A geographical model of potential snow leopard habitat has been constructed by country (Hunter & Jackson 1997) over the leopard's total range.  The lower elevation limit generally followed a north-south vertical gradient and ranged from 1220 m (4000') in Mongolia to 3353 m (11,000') in eastern Nepal. The upper elevation limit was 5120 m (17,000') except in China, where it was extended to 5490 m (18,000') to include the high plains of the Tibetan Plateau, an area used by snow leopards. Unsuitable habitat was excluded, such as permanent snow fields and water bodies.  The potential habitat was then divided into "fair" and "good" categories based on slope (0 - 30 deg slope = fair; greater than 30 deg slope = good). Marginal use areas such as population centers and transportation corridors were also assigned to the "fair" category. The resulting total/good/fair potential habitat overall was 3.0 million sq km (1.2 million sq mi)/0.55 million sq km (0.21 million sq mi)/2.5 million sq km (0.97 sq mi). 

The corresponding areas of total/good/fair potential habitat by country were (thousands of sq km (thousands of sq mi)):

Afghanistan: 120/33/85 (46/13/33)
Bhutan: 7.3/1.3/6.1 (2.8/0.50/2.4)
China: 1,800/290/1500 (690/110/580)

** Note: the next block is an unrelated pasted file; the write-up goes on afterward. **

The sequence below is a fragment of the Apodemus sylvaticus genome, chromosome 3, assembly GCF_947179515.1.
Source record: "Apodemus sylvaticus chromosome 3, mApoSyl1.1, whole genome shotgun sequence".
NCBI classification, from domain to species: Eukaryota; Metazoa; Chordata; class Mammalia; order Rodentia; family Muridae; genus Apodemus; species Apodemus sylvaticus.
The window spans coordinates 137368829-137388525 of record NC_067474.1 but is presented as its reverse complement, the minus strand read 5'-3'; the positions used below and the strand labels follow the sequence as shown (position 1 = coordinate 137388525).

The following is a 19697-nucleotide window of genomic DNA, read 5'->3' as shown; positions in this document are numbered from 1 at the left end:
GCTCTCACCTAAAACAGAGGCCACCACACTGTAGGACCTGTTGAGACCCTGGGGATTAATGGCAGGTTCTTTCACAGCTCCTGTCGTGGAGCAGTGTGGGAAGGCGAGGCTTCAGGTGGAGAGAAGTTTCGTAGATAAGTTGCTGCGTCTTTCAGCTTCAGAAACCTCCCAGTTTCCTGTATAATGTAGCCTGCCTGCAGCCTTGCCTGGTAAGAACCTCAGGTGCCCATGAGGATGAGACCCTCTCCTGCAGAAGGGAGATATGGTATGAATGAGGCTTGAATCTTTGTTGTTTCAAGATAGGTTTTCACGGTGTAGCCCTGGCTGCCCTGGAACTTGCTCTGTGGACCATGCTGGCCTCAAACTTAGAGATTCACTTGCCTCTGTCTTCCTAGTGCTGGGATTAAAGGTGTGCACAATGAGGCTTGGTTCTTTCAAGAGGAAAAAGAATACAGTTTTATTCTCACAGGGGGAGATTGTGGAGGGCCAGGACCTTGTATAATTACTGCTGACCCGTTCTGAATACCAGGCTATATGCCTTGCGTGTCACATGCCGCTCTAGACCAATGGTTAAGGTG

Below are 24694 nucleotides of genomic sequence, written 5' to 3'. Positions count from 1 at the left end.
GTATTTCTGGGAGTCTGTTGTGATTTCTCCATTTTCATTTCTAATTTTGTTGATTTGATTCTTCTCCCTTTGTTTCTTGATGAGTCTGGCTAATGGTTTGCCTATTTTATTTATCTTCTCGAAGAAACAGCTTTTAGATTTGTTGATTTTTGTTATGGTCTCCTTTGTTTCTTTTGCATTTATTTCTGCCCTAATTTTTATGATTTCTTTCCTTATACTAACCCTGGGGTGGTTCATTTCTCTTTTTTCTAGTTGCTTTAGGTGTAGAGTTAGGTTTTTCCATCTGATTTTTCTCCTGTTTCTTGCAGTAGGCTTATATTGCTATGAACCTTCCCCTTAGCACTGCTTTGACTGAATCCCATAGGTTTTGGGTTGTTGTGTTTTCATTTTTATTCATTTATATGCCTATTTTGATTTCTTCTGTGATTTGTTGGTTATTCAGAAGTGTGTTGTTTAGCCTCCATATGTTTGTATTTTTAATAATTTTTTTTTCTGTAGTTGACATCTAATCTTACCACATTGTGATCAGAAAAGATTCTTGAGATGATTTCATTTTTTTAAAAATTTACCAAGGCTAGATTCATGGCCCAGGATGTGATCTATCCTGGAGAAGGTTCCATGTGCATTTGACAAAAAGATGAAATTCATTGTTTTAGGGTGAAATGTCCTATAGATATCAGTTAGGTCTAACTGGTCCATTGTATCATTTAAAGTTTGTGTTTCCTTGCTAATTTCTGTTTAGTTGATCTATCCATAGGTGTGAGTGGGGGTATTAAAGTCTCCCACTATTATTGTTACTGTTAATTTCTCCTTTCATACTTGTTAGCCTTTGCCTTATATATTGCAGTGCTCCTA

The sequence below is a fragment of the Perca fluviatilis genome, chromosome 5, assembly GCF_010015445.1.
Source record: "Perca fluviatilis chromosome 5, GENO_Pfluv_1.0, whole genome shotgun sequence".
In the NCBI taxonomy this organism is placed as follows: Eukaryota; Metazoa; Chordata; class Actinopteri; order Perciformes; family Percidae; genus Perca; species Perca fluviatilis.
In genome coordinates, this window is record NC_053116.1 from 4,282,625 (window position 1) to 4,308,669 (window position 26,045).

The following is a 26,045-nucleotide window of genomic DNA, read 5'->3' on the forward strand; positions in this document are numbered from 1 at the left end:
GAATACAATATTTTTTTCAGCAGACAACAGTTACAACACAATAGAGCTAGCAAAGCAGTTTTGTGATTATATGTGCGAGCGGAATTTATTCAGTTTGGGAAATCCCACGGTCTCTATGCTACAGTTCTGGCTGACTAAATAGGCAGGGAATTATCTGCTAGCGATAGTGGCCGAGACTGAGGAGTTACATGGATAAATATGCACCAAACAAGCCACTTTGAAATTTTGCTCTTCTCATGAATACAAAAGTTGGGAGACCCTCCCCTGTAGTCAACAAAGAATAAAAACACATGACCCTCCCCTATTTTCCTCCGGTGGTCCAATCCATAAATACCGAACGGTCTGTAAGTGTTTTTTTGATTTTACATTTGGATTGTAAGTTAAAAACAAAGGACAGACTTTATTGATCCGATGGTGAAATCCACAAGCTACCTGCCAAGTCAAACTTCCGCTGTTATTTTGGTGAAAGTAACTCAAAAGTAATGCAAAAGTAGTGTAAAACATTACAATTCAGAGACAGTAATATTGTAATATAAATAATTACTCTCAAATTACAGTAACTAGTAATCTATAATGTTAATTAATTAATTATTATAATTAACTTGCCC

India: 89/34/55 (34/13/21)
Kazakhstan: 71/15/56 (27/5.8/22)
Kyrgyzstan: 130/33/93 (50/13/36)
Mongolia: 280/21/260 (110/8.1/100)
Myanmar: 4.7/3.1/1.6 (1.8/1.2/0.62)
Nepal: 27/12/15 (10/4.6/5.8)
Pakistan: 81/32/49 (31/12/19)
Russia: 300/41/260 (120/16/100)
Tajikistan: 78/27/51 (30/10/20)
Uzbekistan: 14/5.1/8.8 (5.4/2.0/3.4)

Note that this model identifies Myanmar as a potential range state for the snow leopard for the first time, and that it attributes 60 % of the total potential snow leopard habitat to China.  

(Hunter & Jackson 1997)

The snow leopard lives in the Himalaya, Mountains of Central Asia, and Mountains of Southwest China Biodiversity Hotspots (Cons. Intl. 2005) as well as the Altai-Sayan Montane Forests, Tibetan Plateau Steppe, and Middle Asian Mountains Temperate Forests Global 200 Ecoregions (Olson & Dinerstein 1998, Olson & Dinerstein 1999).